The amount of ammonium formed in aquarium water depends on the pH. The more acidic the water is, the more ammonium is formed.
Stage 3: Nitrification
Nitrification is the process through which ammonia is converted to nitrite, and nitrite is converted to nitrate. Nitrification in the aquarium occurs mainly in the biological filter, and also occurs within the mechanical filter and substrate.
This stage is done by nitrifying bacteria. There are two main types of nitrifying bacteria; those who convert ammonia to nitrite, and those who convert nitrite to nitrate. Both of these nitrifying bacteria are aerobic; that is, they need oxygen to convert ammonia and nitrite to nitrate.
This stage is incredibly important in the aquarium setup, as ammonia and nitrite are incredibly toxic to fish and other animals living in your tank. Nitrate is much less toxic, and has to build up a lot to poison your fish.
Nitrates are also used by plants as fertilizer as an important source of nitrogen, whilst they cannot use nitrite.
Stage 4: Immobilization
Immobilization is the opposite of mineralization. Instead of microbes converting decaying organic matter, to inorganic nitrogen, ammonia, these microbes instead use the nitrogen themselves to fuel their processes.
Bacteria need nitrogen too; it is one of the basic building blocks of life. Immobilization describes how bacteria and microbes use inorganic nitrogen themselves.
This stage removes sources of inorganic nitrogen from the aquarium. This stage occurs in the soil. As immobilization is the opposite of mineralization, these two stages form an equilibrium which explains how much inorganic nitrogen there is in the substrate.
Stage 5: Denitrification
Denitrification is the last and final stage of the nitrogen cycle. During denitrification, nitrate is converted in atmospheric nitrogen (N2).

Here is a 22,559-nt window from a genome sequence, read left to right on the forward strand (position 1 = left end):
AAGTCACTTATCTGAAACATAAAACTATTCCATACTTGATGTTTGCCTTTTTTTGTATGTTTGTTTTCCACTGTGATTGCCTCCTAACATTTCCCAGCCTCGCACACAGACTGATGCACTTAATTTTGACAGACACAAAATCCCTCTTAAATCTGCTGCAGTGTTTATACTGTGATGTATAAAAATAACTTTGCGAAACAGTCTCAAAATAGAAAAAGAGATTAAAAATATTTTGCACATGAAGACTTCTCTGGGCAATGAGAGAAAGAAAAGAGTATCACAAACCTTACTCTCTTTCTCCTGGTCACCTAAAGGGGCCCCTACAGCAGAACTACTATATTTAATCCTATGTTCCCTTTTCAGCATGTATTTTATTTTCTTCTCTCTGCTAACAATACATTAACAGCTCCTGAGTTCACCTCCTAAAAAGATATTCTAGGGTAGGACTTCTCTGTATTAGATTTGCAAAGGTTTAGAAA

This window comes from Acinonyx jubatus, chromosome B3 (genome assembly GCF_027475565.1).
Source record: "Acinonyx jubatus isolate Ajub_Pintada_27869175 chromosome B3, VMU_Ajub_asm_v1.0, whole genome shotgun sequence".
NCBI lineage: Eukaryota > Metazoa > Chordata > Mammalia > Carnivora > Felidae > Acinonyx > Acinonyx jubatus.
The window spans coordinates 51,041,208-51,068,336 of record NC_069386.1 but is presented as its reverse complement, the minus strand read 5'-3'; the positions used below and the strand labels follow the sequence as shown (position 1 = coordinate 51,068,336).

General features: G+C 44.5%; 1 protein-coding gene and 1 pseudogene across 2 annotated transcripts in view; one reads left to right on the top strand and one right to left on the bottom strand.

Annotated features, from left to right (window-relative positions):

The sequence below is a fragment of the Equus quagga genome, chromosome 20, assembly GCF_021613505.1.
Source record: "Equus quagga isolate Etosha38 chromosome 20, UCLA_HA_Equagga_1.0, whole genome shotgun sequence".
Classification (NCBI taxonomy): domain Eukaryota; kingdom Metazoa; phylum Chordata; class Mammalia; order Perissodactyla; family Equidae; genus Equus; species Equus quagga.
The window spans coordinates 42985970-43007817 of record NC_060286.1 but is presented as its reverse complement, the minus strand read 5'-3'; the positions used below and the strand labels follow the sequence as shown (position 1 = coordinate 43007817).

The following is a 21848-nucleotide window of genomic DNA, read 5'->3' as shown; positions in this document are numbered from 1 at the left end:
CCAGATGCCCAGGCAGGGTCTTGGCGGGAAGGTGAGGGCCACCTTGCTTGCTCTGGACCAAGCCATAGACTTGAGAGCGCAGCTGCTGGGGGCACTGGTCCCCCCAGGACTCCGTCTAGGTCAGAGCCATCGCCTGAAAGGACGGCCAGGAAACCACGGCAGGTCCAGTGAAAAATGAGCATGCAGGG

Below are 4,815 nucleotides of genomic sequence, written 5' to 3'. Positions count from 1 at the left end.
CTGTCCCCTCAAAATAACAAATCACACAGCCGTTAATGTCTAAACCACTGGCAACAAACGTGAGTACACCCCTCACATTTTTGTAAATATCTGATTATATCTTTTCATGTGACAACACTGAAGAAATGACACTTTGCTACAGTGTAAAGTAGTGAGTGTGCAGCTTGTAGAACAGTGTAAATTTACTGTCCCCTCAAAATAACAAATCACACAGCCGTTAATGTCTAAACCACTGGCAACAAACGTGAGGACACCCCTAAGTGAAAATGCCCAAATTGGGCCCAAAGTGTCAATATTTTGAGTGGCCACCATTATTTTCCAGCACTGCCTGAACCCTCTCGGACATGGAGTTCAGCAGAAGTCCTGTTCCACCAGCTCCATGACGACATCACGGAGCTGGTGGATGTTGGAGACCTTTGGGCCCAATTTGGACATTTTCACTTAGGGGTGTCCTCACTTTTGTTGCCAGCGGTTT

In aquariums denitrification occurs mainly in biological filters which are extremely porous. Denitrification occurs under anaerobic conditions; without the presence of oxygen. The greater the surface area, the greater the chance of these conditions occurring and denitrification happening.
This atmospheric form of nitrogen is then released by the denitrifying bacteria into the water column. N2 can dissolve in water, and if it gets too concentrated it will be released into the air.
The N2 in the water column will then be available to nitrogen fixing bacteria, and the aquarium nitrogen cycle starts again.
Diagram of Nitrogen Cycle in Aquarium
Benefits of the Aquarium Nitrogen Cycle
As we have said previously, nitrogen is a fundamental element key to life. It is a vital cog in the nucleic acids structures of DNA and RNA, which carry the genetic material of every living thing.
Fish will get the nitrogen they need from their food; whether that be algae, fish food, or worms.
Plants will get the nitrogen they need from their surroundings. If they have roots they will absorb ammonium and nitrate from the substrate. If they are floating plants without true roots they will absorb these compounds straight from the water column.
The nitrogen cycle explains how atmospheric nitrogen is converted to ammonia (ammonium in water), nitrite, and nitrate, and then back to atmospheric nitrogen. Without the nitrogen cycle plants and animals wouldn’t be able to get the nitrogen they need to survive.
Healthy Levels of Nitrogenous Compounds in your Aquarium